Wednesday, July 20, 2011

Island Colonial Mustangs: Chincoteague Ponies The "Misty Factor"Challenge Painting #152

With an estimated $70,000 raised around the pony penning each year on Chincoteague toward the maintenance of the ponies and the Volunteer Fire Department on Chicoteague,  Chincoteague Ponies are well marketed and very well known. The real reason  I think for the fame of the ponies is the Book Misty of Chincoteague. Misty's life story captured the hearts and minds of every generations of North American children since the 1940s. As Providence would have it the Chincoteague Ponies became one of the driving forces behind the preservation of the Island Sea Shore, that was facilitated when the hurricane hit the larger island of Assateague in 1962.

"Misty Factor"
5 by 5 inch Watercolor
by LindaLMartinArtist

Those islands were doing their jobs of protecting the in land across the bay from the storm and serge. Where I lived at the time as a child, in the Fishing Village of Glouschester Point, Virginia we waited with a water filled bathtub, the mandatory hurricane lamp in the picture window in our living room and many candles and lots of food and ice should the need arise. We had transistor raidos and mom's storys of our parents growing up in Hampton and Portsmouth and riding out the big storms.

 We had rain.  As Providence would have it the storm missed us, only the high stormy tides came into the Chessapeake Bay and the driving rains left a sweet smell like a fresh sea breeze  all across the tidal lands.

To the north in Accomack county, on the Atlantic coast things were not so good. The  Islands had a direct hit from the storms. Reports were that Chincoteague was under water for days, much like when the storm surge breached the levees in Louisiana in 2007. As the Drama played out my friends and I waited in some fear wondering what had happened to Misty and her offspring that lived on the island.  Its amazing how these things affected us. We didn't know Marguerite Henry, nor even Misty or the Beebees but we were part of them and they were part of us because we were horse loving girls who had ponies and were the daughters or nieces of watermen.

Misty has long since left the employ of Marguerite Henry and moved back to the Beebee Ranch where scores of children and there parents could see her  and her current offspring each year when they came to visit for pony penning. A few of my friends actually tried to talk their parents into going to the auctions.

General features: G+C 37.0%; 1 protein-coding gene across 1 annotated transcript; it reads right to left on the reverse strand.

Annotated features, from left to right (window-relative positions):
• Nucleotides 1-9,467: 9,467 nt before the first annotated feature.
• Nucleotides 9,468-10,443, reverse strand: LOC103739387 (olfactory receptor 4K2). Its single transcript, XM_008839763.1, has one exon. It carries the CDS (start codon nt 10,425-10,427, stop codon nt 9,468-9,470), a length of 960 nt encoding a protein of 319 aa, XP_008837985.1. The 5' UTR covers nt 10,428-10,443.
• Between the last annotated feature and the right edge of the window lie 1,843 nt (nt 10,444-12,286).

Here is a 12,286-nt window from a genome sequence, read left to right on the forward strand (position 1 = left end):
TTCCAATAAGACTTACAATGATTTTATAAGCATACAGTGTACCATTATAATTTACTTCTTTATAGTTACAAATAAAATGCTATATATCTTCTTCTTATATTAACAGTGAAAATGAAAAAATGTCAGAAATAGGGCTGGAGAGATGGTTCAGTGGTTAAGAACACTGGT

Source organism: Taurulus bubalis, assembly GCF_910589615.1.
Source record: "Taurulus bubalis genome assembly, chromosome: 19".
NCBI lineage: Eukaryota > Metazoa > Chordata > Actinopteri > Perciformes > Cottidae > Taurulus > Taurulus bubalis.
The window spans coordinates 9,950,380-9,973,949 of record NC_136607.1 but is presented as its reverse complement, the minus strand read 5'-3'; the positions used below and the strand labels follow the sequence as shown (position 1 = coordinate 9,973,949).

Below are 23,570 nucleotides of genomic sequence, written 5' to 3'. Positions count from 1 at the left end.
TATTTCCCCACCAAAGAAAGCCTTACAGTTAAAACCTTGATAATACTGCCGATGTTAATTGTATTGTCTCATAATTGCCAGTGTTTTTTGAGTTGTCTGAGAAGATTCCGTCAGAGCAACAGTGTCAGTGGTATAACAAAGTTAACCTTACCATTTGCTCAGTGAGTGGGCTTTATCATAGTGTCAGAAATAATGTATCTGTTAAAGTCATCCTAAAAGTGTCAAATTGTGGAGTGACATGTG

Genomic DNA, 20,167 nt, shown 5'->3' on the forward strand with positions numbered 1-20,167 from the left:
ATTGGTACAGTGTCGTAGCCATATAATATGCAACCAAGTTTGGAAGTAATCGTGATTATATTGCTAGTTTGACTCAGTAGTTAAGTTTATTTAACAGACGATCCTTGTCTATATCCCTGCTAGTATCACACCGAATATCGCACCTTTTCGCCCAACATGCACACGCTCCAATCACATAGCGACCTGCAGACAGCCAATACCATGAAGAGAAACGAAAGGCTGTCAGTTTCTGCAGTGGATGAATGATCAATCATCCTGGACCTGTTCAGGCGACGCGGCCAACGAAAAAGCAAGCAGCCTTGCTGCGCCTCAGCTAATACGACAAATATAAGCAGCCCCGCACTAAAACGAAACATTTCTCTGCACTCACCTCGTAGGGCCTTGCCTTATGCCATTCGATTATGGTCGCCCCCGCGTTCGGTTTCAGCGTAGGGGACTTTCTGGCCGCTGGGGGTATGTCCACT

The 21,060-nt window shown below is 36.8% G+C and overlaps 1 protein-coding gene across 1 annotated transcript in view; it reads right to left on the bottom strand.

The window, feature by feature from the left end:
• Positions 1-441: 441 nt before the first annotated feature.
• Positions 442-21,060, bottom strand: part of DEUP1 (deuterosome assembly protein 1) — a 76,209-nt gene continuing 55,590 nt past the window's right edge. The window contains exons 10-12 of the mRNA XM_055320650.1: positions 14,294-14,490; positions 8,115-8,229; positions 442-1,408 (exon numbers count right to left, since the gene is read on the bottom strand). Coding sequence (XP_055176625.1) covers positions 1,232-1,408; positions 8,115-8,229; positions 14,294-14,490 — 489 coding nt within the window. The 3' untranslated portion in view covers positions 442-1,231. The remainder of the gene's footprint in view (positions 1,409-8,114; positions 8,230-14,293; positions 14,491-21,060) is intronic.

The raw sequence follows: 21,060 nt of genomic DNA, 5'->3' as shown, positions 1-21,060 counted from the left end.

We waited by transistor radios through the days and nights  of the Hurricane, trying to hear word from the coast. What happened to Misty.  What happened to the BeeBees. Ok they were pretty much all grown up by then. and married.. hey but children have a bit of a time warp when they read a lot and have vivid imaginations. I think that the children of  Glouchester Point were not the only ones worried about the pony. Eventually my dad called me in to the kitchen a few days later, to hear the announcement that Misty was safe and sound. She had spent the entire storm in Grandma BeeBee's Kitchen.  It was the highest room in the house. And for several weeks couldn't be reached  except by a small boat.

Because my parents put such high value in Education we always had the latest issue of National Geographic in our home. The reality of the event came home to me when one afternoon  I opened the latest edition to find the story they had done on the Hurricane and how it had pretty much leveled all the homes on  the North part of Assateague and flooded out Chincoteague. There in the midst of it was the photo of Grandma BeeBee and Misty peering out the kitchen door togehter smiling for the photogrphers. I kept that editon for many years like a reassurance. 

 I think there were two miracles that happened  During that storm.  

The first was that any ponies or other wildlife survived at all on Assateague.. but they did. They knew where to go to hide from the driving winds, they knew how to stand in the laurel groves to be protected from the driving rains and they knew where to stay that was high on the island. They knew from generations passed down the best place to go so the storm serge didn't wash them out to sea. 

The other miracle was the stopping dead in its tracks of the huge development plan that was slated to begin on the  Maryland side of Assateague Island later that year.  It was on the Maryland side of the island where people lived near Ocean City.  Just like the waves that washed away most of the island coastal towns near Galveston recently, very little was left of homes or  buildings on the north end of Assateague after the hurricane of 1962. The choice was made in some quick moving decisions to preserve the island for the nation and to protect the ponies and the wildlife. It was an epic decision that I and millions of horse and bird lovers will  thankfully pass on to our grand children for generations to come.

In doing the research for this part of the Mustang A Day Challenge I realized that my perception as a child was probably quite different than I would have remembered as an adult. Our parents protected us from  as much as they could in those days, mostly I think so we could have happy memories of childhood.  

There are things I found out about Misty, as an adult that I didn't realize as a child. I was influenced by the movie and the books of course. Even the way I thought Misty appeared was flawed. The photographs Ive seen of her  these last few weeks look decidedly different than they way  I remembered Westley Dennis painting her. I wasn't able to find a photo in public domain for her but I did find another nice Chicoteague pony for tonight's  painting that has the Palomino Pinto coloring that she is famous for. I call it the "Misty Factor"  Its a big legacy for such a little, yet well loved horse.

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